JK: I have been somewhat out of the loop for a lot of music in recent years, as since the writing of “Vanquished” I have been so intensely focused on our work, as well as a vast amount of study to jam into my head. That being said, there are a lot of exciting bands I know of from seeing them rock on the same stages as us, and I must commend them here. This year we toured extensively with Exmortus, who is one of the most shredding metal bands in the world today, and are greatly underrated. Secondly, Havok gave an excellent show 30 days in a row when we toured with them this spring, great live band, very, very tight. I liked the new Wintersun record as well, very epic and excellently composed multi-section compositions. There’s plenty of good new metal; there is also a lot of stuff coming out that sounds very faceless to me as well. I am pretty choosy with my metal. For me what makes good thrash metal is a sense of adrenaline surge, speed, energy, with songwriting that balances advanced riffology and composition with enough catchy moments to make it all “stick.” I think thrash can be very extreme regarding speed and viciousness but still retains certain rock elements which later forms of metal mostly do away with.

HMA: How did you get into metal? And what made you decide you wanted to be a musician?

JK: No one in my family has much background in this stuff; I found it myself as I got into rock music in general, which eventually led me to metal. I went through a phase where I went and listened to new records every day and learned much of what there is to know about the lore of metal. During this time I went to my first shows (Iron Maiden and Metal Church) and would imagine myself on a stage. I have no prior musical background, and Warbringer is my first band.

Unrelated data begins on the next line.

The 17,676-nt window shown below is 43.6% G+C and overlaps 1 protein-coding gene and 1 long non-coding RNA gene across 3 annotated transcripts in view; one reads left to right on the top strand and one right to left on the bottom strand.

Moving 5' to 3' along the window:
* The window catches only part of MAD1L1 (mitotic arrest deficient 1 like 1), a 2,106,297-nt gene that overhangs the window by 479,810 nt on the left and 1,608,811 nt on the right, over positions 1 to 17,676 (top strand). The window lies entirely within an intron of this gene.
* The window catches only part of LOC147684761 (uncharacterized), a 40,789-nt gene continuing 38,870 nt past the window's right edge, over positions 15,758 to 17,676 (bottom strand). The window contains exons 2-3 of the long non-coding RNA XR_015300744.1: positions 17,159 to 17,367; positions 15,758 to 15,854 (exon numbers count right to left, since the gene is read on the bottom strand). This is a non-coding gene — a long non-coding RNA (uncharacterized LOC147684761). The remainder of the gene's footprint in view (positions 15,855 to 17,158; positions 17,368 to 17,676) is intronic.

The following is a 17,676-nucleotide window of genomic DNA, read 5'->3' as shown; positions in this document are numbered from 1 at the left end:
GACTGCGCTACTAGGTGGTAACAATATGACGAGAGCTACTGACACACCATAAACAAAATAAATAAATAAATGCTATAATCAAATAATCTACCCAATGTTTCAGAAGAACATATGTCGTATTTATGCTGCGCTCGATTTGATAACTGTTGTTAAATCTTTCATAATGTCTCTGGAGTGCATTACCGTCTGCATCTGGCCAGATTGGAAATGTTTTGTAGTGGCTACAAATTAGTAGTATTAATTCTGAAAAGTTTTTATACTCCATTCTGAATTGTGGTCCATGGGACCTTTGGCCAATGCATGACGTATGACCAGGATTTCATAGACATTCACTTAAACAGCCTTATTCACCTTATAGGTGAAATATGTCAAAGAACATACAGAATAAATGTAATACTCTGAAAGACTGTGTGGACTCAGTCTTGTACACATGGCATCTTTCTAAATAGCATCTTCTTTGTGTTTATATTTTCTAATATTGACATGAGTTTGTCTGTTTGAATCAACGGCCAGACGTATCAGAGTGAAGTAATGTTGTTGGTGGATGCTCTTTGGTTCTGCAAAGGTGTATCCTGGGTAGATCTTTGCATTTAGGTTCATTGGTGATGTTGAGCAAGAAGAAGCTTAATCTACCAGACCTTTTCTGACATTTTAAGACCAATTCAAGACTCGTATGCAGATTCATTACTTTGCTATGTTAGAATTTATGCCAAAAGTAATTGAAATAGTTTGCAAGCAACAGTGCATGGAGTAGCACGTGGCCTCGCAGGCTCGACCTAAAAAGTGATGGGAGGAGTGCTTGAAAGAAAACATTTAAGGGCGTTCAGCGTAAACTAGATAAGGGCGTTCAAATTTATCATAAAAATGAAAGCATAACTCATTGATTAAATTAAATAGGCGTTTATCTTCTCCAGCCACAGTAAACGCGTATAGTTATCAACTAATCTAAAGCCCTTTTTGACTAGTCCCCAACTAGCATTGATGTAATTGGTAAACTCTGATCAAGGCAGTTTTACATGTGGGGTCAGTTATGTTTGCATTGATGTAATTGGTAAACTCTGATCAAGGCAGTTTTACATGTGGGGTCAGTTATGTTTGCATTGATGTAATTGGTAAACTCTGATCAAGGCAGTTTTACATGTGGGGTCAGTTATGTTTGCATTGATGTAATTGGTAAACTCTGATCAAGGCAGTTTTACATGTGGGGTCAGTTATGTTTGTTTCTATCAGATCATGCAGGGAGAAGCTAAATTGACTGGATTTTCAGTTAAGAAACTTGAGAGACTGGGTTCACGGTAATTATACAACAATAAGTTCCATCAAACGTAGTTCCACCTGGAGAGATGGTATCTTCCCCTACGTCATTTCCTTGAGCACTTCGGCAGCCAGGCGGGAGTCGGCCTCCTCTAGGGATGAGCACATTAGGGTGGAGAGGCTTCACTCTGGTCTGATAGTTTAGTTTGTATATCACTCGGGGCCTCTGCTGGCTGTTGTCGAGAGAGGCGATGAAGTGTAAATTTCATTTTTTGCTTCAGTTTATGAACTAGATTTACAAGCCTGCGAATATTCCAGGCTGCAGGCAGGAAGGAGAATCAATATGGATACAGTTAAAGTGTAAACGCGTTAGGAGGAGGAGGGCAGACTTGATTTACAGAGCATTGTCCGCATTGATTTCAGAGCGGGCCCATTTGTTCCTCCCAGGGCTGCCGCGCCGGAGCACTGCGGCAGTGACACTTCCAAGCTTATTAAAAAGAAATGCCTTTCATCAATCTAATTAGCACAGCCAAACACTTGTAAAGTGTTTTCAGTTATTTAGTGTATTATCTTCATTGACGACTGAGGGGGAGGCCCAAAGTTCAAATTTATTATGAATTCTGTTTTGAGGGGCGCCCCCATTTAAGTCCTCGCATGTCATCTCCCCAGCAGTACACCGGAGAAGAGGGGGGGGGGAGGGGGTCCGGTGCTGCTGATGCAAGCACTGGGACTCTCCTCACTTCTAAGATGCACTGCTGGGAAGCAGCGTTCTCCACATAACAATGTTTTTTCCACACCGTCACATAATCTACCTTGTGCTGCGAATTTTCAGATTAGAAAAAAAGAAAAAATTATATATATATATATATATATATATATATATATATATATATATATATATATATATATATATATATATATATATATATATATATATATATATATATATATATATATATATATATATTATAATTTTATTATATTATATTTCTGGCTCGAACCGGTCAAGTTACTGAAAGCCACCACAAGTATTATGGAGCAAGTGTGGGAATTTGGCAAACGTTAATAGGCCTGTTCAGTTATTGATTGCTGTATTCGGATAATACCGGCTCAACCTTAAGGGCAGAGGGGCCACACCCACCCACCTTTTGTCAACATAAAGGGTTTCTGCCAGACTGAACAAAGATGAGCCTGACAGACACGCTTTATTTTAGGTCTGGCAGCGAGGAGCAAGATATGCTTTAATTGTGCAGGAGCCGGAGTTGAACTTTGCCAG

HMA: What do you consider to have been an iconic and important moment in your career?

JK: My proudest moment is returning from a crisis in the band stronger than ever with the release of “Woe to the Vanquished.” I think this is our strongest record to date and is in a sense the record I had always dreamed of making.

HMA: Which are your favourite and less favourite aspects of touring? Which has one of the craziest things ever happened to you on tour?

JK: The favourite aspect is playing live, I genuinely love performing for the audience. My least favourite aspect is most of the rest of it. Travelling and then doing the kind of intense live show night after night, to a schedule, is very physically draining and kind of feels like the whip of some invisible taskmaster is upon you. Illness is the worst because I don’t enjoy the shows when I’m sick since I cannot feel good about my vocal performance, and I rarely get time off to recover because the schedule of a tour is not made for that. I love playing live, but I am very happy to have some time off.

HMA: What is next for Warbringer live and in the studio?

JK: Live we have the awesome Thrash Domination festival in Japan, and next we do a string of west coast shows playing “Waking into Nightmares” in its entirety. We also expect to write new material in 2018.